Release Date: May 22, 2007
Record label: Beggars Banquet
Genre(s): Indie, Rock
Review Summary: Nearly flawless in execution, Boxer is The National's second masterpiece and a near-classic.Sneaking up on critics and music fans alike, Alligator, the last album from Brooklyn band The National, was quietly released in early 2005 to positive reviews. Touring with the support of fellow New Yorkers Clap Your Hands Say Yeah, Alligator slowly but steadily generated critical acclaim and ended the year by being placed on a substantial number of "best of 2005" lists, as well as gaining the support of celebrities such as Bruce Springsteen. That The National aren't on the same level of popularity as a band like Interpol or Bloc Party may be difficult to understand for those who fell in love with Alligator or the band's earlier work.
The National don't do anything radically different on Boxer, but then again, they don't really need to: their literate, quietly anthemic take on indie rock seemed to have arrived fully formed on their 2001 self-titled debut. Boxer just hones in even more precisely and intimately on the heartfelt territory the band covers, with punchy-yet-polished production and orchestration by the Clogs' Padma Newsome giving these songs an intimacy and widescreen expansiveness that rivals the Arcade Fire. The album's first four songs are among the National's finest work yet: "Fake Empire" begins as a dead-of-night ballad that echoes Leonard Cohen, then peppy brass and guitars turn it into something joyous.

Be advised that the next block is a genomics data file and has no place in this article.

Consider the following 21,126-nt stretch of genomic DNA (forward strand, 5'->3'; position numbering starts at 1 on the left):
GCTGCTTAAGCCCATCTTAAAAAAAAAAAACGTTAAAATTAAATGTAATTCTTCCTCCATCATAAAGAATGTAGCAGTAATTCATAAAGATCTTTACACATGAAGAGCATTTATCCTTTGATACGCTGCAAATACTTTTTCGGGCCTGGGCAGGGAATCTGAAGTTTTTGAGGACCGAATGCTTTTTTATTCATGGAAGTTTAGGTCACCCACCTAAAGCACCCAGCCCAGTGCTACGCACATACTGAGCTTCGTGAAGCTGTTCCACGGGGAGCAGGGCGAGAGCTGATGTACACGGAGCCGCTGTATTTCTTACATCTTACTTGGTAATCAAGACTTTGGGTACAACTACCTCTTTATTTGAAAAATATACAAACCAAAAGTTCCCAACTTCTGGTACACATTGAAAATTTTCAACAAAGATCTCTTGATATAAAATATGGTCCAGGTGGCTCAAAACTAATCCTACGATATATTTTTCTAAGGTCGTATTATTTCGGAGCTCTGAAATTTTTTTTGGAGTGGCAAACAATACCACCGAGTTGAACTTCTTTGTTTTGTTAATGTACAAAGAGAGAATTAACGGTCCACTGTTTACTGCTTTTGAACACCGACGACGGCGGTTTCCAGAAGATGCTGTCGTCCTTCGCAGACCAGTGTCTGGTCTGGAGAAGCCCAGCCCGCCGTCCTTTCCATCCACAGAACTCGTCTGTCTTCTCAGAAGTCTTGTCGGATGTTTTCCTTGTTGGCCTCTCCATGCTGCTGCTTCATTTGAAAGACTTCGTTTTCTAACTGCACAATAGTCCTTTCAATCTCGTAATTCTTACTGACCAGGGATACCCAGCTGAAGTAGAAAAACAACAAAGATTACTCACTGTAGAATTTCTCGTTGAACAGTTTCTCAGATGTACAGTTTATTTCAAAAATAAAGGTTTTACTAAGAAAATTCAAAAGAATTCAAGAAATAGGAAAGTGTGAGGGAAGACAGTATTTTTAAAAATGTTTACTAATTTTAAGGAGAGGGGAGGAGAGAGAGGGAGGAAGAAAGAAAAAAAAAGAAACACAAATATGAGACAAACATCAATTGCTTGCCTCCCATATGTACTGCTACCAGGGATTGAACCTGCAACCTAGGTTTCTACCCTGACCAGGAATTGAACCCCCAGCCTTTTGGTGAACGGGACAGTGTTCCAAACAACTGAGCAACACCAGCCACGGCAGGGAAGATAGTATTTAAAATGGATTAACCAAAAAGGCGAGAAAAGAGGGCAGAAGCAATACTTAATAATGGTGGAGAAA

The National released a couple of wonderful records in the early noughties, Sad Songs for Dirty Lovers and a follow-up mini-album, both through the French label Talitres. The best heart-sore American rock since the heyday of American Music Club, they felt like real discoveries. Unfortunately, both records they have released since joining Beggars Banquet have pursued a claustrophobic, minor-key U2-on-a-budget sound, with a lot of clatter and chime and little of their early magic.
The National have inscribed themselves with a certain mastery in the indie rock tradition. Working outward from the ambling charms of their self-titled 2001 debut, they've broadened their appeal to encompass an increasingly dark and fashionable take on their own rootsiness, which extends the inevitable map of resemblances but keeps them auspiciously close to the center. Boxer, their fourth record, is full of moves that will sound thoroughly familiar to patrons of mid-fi melancholy, but rare is the moment where the National seem to retread or trespass.